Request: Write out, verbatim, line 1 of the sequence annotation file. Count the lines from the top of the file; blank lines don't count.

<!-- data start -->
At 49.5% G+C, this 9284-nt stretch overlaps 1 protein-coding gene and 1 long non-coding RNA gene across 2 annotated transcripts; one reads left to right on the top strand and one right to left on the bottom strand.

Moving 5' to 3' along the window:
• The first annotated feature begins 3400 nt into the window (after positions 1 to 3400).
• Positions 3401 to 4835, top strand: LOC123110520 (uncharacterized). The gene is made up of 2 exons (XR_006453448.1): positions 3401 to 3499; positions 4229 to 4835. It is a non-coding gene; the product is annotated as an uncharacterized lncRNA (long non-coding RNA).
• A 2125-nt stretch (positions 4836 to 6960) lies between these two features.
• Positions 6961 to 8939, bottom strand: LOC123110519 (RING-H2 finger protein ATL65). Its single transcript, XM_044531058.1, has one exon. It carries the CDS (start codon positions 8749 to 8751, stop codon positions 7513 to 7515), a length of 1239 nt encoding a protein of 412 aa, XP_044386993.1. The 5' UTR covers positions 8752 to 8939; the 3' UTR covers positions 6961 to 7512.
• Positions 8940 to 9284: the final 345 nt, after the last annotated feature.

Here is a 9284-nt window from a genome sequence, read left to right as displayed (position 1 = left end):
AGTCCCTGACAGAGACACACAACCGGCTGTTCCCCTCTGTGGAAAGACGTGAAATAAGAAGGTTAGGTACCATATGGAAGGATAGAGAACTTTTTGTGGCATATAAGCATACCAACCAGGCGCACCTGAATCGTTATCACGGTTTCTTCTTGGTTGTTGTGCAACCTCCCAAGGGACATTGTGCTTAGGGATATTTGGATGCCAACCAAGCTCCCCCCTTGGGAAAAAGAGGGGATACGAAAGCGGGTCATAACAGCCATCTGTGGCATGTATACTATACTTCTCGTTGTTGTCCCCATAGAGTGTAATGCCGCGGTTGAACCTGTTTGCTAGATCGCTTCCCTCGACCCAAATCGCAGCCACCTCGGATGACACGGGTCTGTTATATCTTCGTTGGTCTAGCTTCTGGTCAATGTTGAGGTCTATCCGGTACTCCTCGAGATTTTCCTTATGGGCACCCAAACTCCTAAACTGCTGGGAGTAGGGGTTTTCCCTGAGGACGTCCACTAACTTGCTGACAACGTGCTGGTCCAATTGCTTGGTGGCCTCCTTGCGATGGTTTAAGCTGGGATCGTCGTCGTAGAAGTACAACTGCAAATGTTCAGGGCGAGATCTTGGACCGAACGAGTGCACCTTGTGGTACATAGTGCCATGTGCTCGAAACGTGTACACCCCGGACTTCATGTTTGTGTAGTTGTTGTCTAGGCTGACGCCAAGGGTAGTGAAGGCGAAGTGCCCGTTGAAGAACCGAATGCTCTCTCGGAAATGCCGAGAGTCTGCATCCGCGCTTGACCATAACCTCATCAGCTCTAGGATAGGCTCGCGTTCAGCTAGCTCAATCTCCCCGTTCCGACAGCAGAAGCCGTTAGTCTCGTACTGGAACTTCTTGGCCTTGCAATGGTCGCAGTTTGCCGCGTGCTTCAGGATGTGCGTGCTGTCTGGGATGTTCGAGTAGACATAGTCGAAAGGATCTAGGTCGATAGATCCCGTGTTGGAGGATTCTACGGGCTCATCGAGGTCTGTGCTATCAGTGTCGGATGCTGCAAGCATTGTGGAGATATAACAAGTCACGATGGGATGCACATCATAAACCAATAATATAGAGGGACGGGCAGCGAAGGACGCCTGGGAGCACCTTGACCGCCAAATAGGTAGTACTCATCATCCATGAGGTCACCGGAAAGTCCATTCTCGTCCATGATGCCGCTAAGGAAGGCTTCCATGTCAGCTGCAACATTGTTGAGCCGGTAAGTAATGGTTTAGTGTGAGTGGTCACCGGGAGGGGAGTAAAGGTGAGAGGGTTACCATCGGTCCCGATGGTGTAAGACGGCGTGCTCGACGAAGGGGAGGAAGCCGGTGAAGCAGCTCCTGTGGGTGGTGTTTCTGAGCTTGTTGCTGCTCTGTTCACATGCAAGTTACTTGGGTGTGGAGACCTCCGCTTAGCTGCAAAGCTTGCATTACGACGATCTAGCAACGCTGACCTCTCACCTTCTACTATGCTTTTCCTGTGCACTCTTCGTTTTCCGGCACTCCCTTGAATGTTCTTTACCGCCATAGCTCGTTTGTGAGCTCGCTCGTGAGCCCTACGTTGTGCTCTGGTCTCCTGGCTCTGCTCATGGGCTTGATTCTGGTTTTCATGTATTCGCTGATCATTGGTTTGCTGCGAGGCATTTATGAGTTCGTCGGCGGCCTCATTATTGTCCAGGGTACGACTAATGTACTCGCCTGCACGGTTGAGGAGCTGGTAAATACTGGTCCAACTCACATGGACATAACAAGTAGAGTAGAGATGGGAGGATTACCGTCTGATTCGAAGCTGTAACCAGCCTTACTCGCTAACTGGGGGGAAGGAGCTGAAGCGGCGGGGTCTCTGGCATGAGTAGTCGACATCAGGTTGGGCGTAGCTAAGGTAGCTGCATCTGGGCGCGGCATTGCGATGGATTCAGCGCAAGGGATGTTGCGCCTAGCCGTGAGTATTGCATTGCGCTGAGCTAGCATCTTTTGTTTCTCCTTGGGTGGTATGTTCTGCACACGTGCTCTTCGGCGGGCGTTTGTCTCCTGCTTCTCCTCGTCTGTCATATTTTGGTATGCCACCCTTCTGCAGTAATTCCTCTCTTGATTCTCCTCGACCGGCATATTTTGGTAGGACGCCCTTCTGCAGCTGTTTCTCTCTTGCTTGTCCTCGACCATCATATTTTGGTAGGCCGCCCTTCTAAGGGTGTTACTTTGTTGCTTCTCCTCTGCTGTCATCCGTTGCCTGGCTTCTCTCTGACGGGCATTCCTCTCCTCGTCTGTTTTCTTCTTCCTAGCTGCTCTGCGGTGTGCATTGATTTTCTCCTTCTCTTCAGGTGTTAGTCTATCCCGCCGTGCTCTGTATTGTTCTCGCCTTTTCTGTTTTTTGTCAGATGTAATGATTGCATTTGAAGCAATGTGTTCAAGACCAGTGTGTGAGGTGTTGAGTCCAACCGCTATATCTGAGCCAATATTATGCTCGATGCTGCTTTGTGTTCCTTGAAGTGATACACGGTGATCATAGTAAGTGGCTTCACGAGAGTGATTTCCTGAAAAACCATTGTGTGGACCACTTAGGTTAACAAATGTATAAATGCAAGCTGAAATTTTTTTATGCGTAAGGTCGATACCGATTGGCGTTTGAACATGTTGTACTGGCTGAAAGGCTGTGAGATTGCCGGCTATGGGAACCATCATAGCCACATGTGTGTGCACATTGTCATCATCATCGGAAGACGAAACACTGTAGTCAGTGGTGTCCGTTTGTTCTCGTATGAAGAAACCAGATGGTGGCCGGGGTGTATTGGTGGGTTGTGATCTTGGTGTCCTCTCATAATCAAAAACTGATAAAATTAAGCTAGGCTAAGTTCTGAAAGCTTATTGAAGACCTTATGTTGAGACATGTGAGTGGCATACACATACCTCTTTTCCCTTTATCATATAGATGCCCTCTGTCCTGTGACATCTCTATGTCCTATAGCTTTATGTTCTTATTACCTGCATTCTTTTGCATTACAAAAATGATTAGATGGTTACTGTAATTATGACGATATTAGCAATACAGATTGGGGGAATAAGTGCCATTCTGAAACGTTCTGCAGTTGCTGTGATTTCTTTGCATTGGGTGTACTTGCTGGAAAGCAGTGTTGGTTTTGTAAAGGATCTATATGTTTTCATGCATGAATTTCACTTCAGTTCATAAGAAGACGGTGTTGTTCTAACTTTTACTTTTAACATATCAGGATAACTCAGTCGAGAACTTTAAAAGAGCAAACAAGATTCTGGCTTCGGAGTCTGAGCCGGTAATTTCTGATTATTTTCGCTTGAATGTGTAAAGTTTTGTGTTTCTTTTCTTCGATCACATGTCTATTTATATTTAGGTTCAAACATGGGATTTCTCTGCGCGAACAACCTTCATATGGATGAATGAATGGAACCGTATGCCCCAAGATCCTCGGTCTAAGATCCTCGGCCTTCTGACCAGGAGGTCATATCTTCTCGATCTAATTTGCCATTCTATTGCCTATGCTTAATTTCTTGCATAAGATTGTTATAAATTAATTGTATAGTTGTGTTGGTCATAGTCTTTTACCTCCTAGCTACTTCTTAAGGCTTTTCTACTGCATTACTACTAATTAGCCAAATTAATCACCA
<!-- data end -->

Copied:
At 49.5% G+C, this 9284-nt stretch overlaps 1 protein-coding gene and 1 long non-coding RNA gene across 2 annotated transcripts; one reads left to right on the top strand and one right to left on the bottom strand.